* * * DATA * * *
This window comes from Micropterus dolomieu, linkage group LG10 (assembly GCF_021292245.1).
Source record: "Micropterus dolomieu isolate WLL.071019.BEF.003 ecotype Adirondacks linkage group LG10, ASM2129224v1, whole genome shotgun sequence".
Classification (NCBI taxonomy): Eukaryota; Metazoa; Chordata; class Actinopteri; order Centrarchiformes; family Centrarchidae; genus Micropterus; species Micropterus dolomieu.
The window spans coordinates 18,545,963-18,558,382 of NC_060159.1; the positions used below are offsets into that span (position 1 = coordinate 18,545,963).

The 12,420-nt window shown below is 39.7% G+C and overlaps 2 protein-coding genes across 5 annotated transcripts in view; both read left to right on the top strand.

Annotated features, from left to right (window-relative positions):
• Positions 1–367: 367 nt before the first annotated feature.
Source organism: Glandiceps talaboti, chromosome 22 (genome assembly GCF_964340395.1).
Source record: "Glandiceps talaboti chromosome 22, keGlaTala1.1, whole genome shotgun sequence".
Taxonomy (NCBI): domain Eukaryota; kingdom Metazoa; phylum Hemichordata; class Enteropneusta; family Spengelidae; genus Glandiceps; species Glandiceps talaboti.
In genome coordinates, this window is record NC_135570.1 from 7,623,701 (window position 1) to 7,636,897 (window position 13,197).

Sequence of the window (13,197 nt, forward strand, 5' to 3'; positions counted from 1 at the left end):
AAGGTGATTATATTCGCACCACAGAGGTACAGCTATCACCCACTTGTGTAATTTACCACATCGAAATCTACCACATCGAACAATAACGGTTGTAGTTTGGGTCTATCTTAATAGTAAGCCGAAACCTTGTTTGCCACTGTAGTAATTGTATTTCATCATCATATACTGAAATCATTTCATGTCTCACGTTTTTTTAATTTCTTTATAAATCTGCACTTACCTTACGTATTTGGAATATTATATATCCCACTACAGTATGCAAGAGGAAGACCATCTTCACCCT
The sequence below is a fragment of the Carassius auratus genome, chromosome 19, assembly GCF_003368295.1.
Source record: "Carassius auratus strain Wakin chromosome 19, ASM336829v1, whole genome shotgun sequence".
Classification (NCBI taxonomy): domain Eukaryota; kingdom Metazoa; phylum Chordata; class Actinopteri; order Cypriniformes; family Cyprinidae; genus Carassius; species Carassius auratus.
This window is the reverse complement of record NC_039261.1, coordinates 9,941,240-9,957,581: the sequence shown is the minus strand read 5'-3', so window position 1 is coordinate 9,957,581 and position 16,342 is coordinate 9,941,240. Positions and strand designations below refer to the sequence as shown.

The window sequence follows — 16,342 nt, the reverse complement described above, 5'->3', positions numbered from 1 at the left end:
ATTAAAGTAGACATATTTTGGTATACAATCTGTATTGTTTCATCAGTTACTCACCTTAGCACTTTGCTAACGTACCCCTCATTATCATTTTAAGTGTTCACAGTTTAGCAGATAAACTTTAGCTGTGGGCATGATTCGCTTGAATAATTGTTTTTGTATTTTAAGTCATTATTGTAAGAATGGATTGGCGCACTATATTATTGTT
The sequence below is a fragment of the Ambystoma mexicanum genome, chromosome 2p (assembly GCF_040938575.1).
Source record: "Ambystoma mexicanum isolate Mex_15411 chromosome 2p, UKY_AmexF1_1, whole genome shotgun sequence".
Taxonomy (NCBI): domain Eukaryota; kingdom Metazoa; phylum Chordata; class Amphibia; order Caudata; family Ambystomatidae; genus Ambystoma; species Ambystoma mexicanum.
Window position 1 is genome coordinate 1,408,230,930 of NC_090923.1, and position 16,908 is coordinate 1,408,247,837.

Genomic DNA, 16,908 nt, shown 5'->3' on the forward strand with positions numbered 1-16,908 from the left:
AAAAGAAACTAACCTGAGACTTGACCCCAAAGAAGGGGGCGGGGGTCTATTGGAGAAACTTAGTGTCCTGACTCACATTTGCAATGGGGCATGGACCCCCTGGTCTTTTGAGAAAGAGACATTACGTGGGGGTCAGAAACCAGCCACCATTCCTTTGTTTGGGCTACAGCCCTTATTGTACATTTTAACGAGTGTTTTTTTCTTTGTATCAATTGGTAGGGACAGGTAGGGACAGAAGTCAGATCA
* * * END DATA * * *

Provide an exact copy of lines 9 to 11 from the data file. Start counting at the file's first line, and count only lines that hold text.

Source record: "Glandiceps talaboti chromosome 22, keGlaTala1.1, whole genome shotgun sequence".
Taxonomy (NCBI): domain Eukaryota; kingdom Metazoa; phylum Hemichordata; class Enteropneusta; family Spengelidae; genus Glandiceps; species Glandiceps talaboti.
In genome coordinates, this window is record NC_135570.1 from 7,623,701 (window position 1) to 7,636,897 (window position 13,197).